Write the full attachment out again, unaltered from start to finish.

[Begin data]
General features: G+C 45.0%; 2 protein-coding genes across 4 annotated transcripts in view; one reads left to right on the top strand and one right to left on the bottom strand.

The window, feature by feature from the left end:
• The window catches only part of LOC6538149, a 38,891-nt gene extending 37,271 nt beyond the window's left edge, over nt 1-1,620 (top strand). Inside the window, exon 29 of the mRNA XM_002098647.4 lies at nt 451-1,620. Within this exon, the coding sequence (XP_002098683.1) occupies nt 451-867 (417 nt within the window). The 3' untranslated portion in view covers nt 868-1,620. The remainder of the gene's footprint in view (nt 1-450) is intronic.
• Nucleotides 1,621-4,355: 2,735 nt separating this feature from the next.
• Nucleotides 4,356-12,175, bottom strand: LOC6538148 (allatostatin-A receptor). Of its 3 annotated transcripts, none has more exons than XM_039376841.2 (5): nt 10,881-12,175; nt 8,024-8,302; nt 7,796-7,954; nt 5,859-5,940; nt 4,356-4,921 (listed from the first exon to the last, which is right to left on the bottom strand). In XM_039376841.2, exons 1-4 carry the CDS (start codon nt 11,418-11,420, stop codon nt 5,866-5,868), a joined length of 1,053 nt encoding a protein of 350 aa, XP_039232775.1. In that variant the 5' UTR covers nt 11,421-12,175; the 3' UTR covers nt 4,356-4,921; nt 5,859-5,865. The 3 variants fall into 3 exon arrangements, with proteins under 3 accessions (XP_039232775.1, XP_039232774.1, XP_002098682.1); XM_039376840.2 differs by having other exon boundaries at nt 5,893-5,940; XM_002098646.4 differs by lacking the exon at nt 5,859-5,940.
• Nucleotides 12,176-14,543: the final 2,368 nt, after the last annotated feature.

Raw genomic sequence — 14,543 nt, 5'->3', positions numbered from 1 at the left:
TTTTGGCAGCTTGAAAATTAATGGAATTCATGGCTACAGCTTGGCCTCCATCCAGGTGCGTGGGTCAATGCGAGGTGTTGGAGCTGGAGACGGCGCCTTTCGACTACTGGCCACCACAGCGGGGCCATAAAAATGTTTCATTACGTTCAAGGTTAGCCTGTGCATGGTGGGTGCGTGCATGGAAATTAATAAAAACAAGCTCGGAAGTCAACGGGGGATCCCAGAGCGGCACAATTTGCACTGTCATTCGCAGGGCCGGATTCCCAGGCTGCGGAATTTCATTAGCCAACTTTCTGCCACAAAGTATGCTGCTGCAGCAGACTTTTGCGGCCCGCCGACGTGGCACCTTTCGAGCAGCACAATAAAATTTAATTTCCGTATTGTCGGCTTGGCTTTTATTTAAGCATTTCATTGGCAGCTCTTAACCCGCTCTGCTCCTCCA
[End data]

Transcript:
General features: G+C 45.0%; 2 protein-coding genes across 4 annotated transcripts in view; one reads left to right on the top strand and one right to left on the bottom strand.

The window, feature by feature from the left end:
• The window catches only part of LOC6538149, a 38,891-nt gene extending 37,271 nt beyond the window's left edge, over nt 1-1,620 (top strand). Inside the window, exon 29 of the mRNA XM_002098647.4 lies at nt 451-1,620. Within this exon, the coding sequence (XP_002098683.1) occupies nt 451-867 (417 nt within the window). The 3' untranslated portion in view covers nt 868-1,620. The remainder of the gene's footprint in view (nt 1-450) is intronic.
• Nucleotides 1,621-4,355: 2,735 nt separating this feature from the next.
• Nucleotides 4,356-12,175, bottom strand: LOC6538148 (allatostatin-A receptor). Of its 3 annotated transcripts, none has more exons than XM_039376841.2 (5): nt 10,881-12,175; nt 8,024-8,302; nt 7,796-7,954; nt 5,859-5,940; nt 4,356-4,921 (listed from the first exon to the last, which is right to left on the bottom strand). In XM_039376841.2, exons 1-4 carry the CDS (start codon nt 11,418-11,420, stop codon nt 5,866-5,868), a joined length of 1,053 nt encoding a protein of 350 aa, XP_039232775.1. In that variant the 5' UTR covers nt 11,421-12,175; the 3' UTR covers nt 4,356-4,921; nt 5,859-5,865. The 3 variants fall into 3 exon arrangements, with proteins under 3 accessions (XP_039232775.1, XP_039232774.1, XP_002098682.1); XM_039376840.2 differs by having other exon boundaries at nt 5,893-5,940; XM_002098646.4 differs by lacking the exon at nt 5,859-5,940.
• Nucleotides 12,176-14,543: the final 2,368 nt, after the last annotated feature.

Raw genomic sequence — 14,543 nt, 5'->3', positions numbered from 1 at the left:
TTTTGGCAGCTTGAAAATTAATGGAATTCATGGCTACAGCTTGGCCTCCATCCAGGTGCGTGGGTCAATGCGAGGTGTTGGAGCTGGAGACGGCGCCTTTCGACTACTGGCCACCACAGCGGGGCCATAAAAATGTTTCATTACGTTCAAGGTTAGCCTGTGCATGGTGGGTGCGTGCATGGAAATTAATAAAAACAAGCTCGGAAGTCAACGGGGGATCCCAGAGCGGCACAATTTGCACTGTCATTCGCAGGGCCGGATTCCCAGGCTGCGGAATTTCATTAGCCAACTTTCTGCCACAAAGTATGCTGCTGCAGCAGACTTTTGCGGCCCGCCGACGTGGCACCTTTCGAGCAGCACAATAAAATTTAATTTCCGTATTGTCGGCTTGGCTTTTATTTAAGCATTTCATTGGCAGCTCTTAACCCGCTCTGCTCCTCCA